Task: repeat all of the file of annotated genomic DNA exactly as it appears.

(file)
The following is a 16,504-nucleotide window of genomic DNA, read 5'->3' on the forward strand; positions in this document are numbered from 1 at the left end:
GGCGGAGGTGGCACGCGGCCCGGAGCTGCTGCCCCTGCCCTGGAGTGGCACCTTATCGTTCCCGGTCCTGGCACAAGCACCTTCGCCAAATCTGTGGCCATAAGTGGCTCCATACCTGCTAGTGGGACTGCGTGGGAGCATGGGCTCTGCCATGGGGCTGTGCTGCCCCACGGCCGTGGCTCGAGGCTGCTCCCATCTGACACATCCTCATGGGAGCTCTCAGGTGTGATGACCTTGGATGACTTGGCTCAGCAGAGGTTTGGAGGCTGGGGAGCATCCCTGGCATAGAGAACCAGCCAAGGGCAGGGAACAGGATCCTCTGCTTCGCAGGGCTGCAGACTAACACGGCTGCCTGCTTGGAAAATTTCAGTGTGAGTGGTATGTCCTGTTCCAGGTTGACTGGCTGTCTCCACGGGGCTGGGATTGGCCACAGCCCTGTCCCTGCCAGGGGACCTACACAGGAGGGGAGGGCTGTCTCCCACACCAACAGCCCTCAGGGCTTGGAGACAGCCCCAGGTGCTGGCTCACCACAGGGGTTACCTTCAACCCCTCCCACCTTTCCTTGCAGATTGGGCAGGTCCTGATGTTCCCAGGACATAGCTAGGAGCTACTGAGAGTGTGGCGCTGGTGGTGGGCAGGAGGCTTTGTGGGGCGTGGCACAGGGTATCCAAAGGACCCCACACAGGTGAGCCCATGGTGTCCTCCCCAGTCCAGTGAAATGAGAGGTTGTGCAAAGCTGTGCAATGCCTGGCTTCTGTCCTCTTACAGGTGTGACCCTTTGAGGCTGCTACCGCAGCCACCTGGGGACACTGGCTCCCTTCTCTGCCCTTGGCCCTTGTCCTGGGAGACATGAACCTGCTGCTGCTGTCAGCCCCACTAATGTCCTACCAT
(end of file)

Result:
The following is a 16,504-nucleotide window of genomic DNA, read 5'->3' on the forward strand; positions in this document are numbered from 1 at the left end:
GGCGGAGGTGGCACGCGGCCCGGAGCTGCTGCCCCTGCCCTGGAGTGGCACCTTATCGTTCCCGGTCCTGGCACAAGCACCTTCGCCAAATCTGTGGCCATAAGTGGCTCCATACCTGCTAGTGGGACTGCGTGGGAGCATGGGCTCTGCCATGGGGCTGTGCTGCCCCACGGCCGTGGCTCGAGGCTGCTCCCATCTGACACATCCTCATGGGAGCTCTCAGGTGTGATGACCTTGGATGACTTGGCTCAGCAGAGGTTTGGAGGCTGGGGAGCATCCCTGGCATAGAGAACCAGCCAAGGGCAGGGAACAGGATCCTCTGCTTCGCAGGGCTGCAGACTAACACGGCTGCCTGCTTGGAAAATTTCAGTGTGAGTGGTATGTCCTGTTCCAGGTTGACTGGCTGTCTCCACGGGGCTGGGATTGGCCACAGCCCTGTCCCTGCCAGGGGACCTACACAGGAGGGGAGGGCTGTCTCCCACACCAACAGCCCTCAGGGCTTGGAGACAGCCCCAGGTGCTGGCTCACCACAGGGGTTACCTTCAACCCCTCCCACCTTTCCTTGCAGATTGGGCAGGTCCTGATGTTCCCAGGACATAGCTAGGAGCTACTGAGAGTGTGGCGCTGGTGGTGGGCAGGAGGCTTTGTGGGGCGTGGCACAGGGTATCCAAAGGACCCCACACAGGTGAGCCCATGGTGTCCTCCCCAGTCCAGTGAAATGAGAGGTTGTGCAAAGCTGTGCAATGCCTGGCTTCTGTCCTCTTACAGGTGTGACCCTTTGAGGCTGCTACCGCAGCCACCTGGGGACACTGGCTCCCTTCTCTGCCCTTGGCCCTTGTCCTGGGAGACATGAACCTGCTGCTGCTGTCAGCCCCACTAATGTCCTACCAT